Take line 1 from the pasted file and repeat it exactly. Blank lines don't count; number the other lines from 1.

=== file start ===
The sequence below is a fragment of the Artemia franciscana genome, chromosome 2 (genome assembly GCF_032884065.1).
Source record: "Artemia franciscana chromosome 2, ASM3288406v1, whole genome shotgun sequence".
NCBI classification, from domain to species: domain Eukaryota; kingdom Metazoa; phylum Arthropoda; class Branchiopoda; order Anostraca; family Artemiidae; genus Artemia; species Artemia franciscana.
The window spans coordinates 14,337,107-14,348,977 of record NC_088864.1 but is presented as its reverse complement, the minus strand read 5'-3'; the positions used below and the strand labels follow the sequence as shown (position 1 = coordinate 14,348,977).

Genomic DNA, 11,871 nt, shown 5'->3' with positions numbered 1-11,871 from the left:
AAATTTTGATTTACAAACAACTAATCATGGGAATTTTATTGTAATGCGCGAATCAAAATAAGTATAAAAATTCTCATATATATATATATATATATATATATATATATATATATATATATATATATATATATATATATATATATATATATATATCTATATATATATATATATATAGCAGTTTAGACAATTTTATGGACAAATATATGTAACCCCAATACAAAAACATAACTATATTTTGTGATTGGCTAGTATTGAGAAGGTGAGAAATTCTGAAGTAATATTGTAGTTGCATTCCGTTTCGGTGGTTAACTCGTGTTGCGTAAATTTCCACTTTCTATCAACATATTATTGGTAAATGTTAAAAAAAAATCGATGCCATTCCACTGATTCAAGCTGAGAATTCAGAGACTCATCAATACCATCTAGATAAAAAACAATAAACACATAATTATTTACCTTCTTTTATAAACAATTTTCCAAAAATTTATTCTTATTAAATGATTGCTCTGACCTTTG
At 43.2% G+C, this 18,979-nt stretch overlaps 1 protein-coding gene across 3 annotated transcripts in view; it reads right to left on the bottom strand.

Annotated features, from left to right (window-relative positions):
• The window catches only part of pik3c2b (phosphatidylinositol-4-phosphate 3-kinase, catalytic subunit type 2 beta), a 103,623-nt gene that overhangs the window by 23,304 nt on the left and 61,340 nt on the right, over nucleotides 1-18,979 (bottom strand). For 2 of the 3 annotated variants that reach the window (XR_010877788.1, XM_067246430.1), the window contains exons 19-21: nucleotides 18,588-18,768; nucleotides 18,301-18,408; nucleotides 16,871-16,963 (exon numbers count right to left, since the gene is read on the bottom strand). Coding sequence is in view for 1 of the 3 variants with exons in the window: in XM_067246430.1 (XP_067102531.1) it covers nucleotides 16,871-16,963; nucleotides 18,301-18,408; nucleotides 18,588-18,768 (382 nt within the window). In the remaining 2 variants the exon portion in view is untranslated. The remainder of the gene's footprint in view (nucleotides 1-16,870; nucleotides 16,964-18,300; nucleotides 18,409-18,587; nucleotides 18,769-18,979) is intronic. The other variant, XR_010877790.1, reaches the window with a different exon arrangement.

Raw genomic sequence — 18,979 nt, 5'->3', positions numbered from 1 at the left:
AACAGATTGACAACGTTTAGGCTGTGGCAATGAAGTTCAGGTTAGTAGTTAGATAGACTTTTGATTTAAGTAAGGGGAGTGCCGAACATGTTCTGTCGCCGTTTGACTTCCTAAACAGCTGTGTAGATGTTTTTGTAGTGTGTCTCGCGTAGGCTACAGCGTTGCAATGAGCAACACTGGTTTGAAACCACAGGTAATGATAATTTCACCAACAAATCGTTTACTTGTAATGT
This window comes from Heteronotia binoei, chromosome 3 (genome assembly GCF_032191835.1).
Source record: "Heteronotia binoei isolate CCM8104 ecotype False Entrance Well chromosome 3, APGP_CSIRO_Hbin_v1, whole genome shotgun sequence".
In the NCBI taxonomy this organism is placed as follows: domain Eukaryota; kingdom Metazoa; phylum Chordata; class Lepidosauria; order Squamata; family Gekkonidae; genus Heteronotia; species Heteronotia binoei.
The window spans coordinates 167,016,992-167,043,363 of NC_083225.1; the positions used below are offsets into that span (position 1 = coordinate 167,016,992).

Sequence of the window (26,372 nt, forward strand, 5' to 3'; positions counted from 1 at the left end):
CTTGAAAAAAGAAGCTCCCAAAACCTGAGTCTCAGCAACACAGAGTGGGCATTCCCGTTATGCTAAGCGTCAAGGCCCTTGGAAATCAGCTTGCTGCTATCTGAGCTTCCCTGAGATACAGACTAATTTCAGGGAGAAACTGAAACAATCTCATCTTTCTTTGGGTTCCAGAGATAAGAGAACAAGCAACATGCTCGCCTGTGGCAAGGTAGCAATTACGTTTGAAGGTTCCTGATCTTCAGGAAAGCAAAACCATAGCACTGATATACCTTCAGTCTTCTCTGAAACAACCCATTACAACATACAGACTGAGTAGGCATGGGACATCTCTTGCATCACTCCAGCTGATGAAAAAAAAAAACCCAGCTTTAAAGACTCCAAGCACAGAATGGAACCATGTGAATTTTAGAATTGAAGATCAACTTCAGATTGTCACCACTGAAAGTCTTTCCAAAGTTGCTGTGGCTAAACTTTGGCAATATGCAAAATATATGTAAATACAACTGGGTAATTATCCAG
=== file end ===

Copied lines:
The sequence below is a fragment of the Artemia franciscana genome, chromosome 2 (genome assembly GCF_032884065.1).